Sony Ericsson Open Betting

The Men’s ATP Tour moves to the glamorous heights of Miami towards the end of March for the Sony Ericsson Open – the second Masters 1000 tournament of the hectic tennis calendar.

Crandon Park is the venue for the hard court extravaganza which follows on in quick succession from Indian Wells at the start of the month.

Also recognised as the Miami Masters, the event, like its Indian Wells equivalent, is of extreme importance to all of the players who make it there due to the hefty winner’s cheque and sizeable amount of ranking points which are at stake. Players have also voted the championship their favourite in the Masters series on six occasions over the past eight years.

Spectators also seem to share their opinion, with over 300,000 people turning out to watch some of the sport’s biggest stars for the 2011 renewal, which culminated in a three set triumph for Novak Djokovic over Rafael Nadal.

Like the city of Miami itself which came to real prominence throughout the eighties, the Sony Ericsson Open stamped its mark on the tennis calendar in the middle of that particular decade as the Lipton International Players Championship in 1985.

American Tim Mayotte was the first man to lift the title in Florida after beating fellow compatriot Scott Davis in a five set thriller. The tournament changed to a best of three sets format in 2007 at the same time Sony Ericsson administered sponsorship. Andre Agassi largely made the tournament his own, winning five times in total over the course of his glittering career.

As with other Masters events, the Sony Ericsson Open is only a step down from the four Grand Slam tournaments and this is enhanced further by its twelve day duration and 96- strong line-up. The world’s top 32 players are handed a bye through to the second phase to aid their quick turnaround after Indian Wells.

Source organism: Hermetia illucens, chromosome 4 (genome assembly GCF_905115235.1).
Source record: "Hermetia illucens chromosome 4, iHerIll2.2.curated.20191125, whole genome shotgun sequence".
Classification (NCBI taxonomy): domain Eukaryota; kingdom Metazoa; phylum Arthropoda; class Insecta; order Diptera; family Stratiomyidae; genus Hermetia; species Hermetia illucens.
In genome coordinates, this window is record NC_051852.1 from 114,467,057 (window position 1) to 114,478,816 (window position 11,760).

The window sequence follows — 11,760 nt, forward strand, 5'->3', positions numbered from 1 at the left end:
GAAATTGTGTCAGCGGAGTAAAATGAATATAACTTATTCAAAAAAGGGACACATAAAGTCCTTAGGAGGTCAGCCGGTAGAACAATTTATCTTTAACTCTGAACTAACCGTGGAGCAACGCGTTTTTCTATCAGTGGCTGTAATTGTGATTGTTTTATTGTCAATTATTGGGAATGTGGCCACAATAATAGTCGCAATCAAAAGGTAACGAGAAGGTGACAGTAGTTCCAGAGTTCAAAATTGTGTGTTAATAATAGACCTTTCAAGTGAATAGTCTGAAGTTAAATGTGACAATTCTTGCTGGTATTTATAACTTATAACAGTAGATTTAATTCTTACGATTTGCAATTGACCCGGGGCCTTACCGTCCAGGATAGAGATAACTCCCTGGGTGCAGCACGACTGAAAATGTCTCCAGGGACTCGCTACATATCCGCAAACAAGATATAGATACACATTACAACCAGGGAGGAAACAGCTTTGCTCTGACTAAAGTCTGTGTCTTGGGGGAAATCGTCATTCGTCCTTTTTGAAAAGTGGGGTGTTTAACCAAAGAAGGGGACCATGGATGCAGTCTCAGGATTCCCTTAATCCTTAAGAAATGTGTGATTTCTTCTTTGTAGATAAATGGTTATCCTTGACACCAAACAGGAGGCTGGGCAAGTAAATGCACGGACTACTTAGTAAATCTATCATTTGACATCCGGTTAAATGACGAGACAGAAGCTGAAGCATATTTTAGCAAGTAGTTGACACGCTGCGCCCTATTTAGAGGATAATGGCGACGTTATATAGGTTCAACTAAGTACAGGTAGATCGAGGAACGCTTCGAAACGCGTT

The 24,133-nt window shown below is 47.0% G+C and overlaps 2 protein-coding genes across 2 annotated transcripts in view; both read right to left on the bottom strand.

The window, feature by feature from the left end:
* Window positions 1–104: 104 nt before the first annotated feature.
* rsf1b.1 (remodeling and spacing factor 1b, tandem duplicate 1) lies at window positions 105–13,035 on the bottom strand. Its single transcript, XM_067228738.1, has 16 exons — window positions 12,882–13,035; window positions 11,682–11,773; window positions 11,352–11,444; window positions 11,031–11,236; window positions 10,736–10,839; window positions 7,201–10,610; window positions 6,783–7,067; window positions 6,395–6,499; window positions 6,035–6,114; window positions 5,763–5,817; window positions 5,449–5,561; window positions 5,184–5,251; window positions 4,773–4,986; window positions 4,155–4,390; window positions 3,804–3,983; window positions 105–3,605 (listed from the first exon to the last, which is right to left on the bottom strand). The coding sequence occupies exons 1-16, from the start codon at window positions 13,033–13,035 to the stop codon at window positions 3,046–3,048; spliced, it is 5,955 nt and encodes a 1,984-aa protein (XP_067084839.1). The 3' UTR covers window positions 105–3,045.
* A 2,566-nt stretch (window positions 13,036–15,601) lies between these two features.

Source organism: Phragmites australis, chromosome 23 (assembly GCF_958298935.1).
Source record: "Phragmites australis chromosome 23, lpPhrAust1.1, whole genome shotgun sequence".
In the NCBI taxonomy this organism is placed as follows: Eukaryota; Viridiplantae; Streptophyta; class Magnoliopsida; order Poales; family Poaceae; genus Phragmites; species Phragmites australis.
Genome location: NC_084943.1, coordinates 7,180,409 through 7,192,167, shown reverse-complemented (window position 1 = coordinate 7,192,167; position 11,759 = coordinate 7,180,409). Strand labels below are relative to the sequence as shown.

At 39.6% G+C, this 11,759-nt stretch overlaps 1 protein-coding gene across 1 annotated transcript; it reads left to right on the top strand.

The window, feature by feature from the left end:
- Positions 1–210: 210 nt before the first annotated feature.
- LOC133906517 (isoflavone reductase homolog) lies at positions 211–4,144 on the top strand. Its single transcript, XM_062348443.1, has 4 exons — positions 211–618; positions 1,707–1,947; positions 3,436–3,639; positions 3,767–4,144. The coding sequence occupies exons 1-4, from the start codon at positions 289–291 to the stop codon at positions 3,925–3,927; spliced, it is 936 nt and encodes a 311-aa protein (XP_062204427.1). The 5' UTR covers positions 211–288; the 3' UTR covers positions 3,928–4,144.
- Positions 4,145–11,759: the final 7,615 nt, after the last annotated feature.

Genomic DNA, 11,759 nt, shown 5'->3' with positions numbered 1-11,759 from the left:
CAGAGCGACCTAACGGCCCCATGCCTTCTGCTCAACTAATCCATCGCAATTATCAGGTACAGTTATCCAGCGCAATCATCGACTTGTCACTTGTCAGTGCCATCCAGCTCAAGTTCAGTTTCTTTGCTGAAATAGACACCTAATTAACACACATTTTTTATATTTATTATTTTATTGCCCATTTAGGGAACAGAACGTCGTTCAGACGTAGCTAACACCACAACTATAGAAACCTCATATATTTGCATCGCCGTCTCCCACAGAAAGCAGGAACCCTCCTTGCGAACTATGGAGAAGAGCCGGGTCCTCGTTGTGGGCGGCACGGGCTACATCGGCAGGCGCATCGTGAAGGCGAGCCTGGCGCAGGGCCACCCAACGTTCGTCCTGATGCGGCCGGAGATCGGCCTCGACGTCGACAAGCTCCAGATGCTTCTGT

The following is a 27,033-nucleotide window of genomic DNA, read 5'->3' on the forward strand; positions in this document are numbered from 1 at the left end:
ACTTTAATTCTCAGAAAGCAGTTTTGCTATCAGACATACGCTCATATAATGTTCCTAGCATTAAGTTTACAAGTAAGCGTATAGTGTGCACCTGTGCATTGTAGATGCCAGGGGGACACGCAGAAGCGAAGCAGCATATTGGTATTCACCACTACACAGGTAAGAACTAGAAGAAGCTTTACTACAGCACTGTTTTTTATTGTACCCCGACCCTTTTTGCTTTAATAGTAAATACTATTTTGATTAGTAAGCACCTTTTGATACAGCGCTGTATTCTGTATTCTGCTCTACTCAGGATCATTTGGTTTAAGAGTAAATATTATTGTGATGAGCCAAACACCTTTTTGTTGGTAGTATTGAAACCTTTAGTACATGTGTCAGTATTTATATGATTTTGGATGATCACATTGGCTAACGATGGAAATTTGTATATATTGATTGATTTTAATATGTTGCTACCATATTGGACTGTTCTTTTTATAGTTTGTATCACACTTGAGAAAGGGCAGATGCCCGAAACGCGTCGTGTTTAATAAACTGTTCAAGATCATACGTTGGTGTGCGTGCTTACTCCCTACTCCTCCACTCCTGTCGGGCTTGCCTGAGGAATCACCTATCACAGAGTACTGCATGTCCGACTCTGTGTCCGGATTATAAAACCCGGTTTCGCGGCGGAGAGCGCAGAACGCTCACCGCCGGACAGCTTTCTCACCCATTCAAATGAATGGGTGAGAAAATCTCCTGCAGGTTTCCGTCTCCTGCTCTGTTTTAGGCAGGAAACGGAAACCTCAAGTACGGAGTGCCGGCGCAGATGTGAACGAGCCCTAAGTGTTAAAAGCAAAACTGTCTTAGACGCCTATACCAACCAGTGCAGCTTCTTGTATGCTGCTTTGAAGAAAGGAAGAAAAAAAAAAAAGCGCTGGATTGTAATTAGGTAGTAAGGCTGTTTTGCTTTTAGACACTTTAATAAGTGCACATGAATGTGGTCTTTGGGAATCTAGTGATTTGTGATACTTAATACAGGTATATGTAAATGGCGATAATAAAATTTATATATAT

And it is that particularly quick turnaround which plays a crucial role in terms of betting and the outright winner.

It appears from the past as if many players really find their best tennis after Indian Wells and are able to carry that momentum into Miami. The prospect of a quick-fire Masters double inevitably does much to boost players’ psychological advantage over competitors as well as their bank balances heading into the clay court campaign.

Jim Courier was the first player to complete the feat in 1991 and that has subsequently been matched by Michael Chang, Pete Sampras, Marcelo Rios, Roger Federer, Novak Djokovic and the aforementioned Agassi.

And fitness and injuries aside, there is no real reason why the winner at Indian Wells should be opposed when betting on this tournament.

Conditions will again suit powerful players with a strong service game who are able to move about the court quickly and effectively, so this should definitely be taken on board for individual match betting as certain ties can be fathomed simply by searching for previous hard court form and results.

Although Spanish ace Rafael Nadal quite easily fits into this category, it is important to note that the Mallorcan is yet to win the tournament despite reaching the final on three occasions.

Nevertheless, the tournament has been known to lift curses in the past.

In 1989, Ivan Lendl was gifted the title by default his after opponent Thomas Muster was hit by a drunk driver on the eve of the match, a freak occurrence which put the Swiss out of the sport for a number of months.

Muster went on to gain some degree of compensation however by returning to win the event eight years on in 1997.

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